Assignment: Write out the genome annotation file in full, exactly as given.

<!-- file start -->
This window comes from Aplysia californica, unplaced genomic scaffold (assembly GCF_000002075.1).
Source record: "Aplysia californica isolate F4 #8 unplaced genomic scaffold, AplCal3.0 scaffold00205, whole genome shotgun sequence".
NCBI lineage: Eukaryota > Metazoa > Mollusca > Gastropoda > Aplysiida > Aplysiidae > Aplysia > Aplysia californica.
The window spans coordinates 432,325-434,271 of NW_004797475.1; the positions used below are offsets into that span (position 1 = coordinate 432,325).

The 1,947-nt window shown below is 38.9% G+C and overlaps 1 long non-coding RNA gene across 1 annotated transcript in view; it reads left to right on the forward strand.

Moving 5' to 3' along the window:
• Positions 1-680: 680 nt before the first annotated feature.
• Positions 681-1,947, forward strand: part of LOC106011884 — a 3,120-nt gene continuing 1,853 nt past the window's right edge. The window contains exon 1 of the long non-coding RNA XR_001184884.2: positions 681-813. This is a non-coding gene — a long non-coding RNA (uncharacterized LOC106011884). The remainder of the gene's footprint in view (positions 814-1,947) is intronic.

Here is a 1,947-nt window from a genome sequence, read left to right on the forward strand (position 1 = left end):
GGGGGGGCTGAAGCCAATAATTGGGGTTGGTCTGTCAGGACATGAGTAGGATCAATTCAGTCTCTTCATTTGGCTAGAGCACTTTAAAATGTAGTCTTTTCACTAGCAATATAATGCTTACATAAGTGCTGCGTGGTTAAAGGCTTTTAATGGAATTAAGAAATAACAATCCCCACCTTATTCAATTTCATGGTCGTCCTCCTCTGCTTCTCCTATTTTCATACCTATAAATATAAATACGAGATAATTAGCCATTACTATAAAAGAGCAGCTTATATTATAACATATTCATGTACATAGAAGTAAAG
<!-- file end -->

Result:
This window comes from Aplysia californica, unplaced genomic scaffold (assembly GCF_000002075.1).
Source record: "Aplysia californica isolate F4 #8 unplaced genomic scaffold, AplCal3.0 scaffold00205, whole genome shotgun sequence".
NCBI lineage: Eukaryota > Metazoa > Mollusca > Gastropoda > Aplysiida > Aplysiidae > Aplysia > Aplysia californica.
The window spans coordinates 432,325-434,271 of NW_004797475.1; the positions used below are offsets into that span (position 1 = coordinate 432,325).

The 1,947-nt window shown below is 38.9% G+C and overlaps 1 long non-coding RNA gene across 1 annotated transcript in view; it reads left to right on the forward strand.

Moving 5' to 3' along the window:
• Positions 1-680: 680 nt before the first annotated feature.
• Positions 681-1,947, forward strand: part of LOC106011884 — a 3,120-nt gene continuing 1,853 nt past the window's right edge. The window contains exon 1 of the long non-coding RNA XR_001184884.2: positions 681-813. This is a non-coding gene — a long non-coding RNA (uncharacterized LOC106011884). The remainder of the gene's footprint in view (positions 814-1,947) is intronic.

Here is a 1,947-nt window from a genome sequence, read left to right on the forward strand (position 1 = left end):
GGGGGGGCTGAAGCCAATAATTGGGGTTGGTCTGTCAGGACATGAGTAGGATCAATTCAGTCTCTTCATTTGGCTAGAGCACTTTAAAATGTAGTCTTTTCACTAGCAATATAATGCTTACATAAGTGCTGCGTGGTTAAAGGCTTTTAATGGAATTAAGAAATAACAATCCCCACCTTATTCAATTTCATGGTCGTCCTCCTCTGCTTCTCCTATTTTCATACCTATAAATATAAATACGAGATAATTAGCCATTACTATAAAAGAGCAGCTTATATTATAACATATTCATGTACATAGAAGTAAAG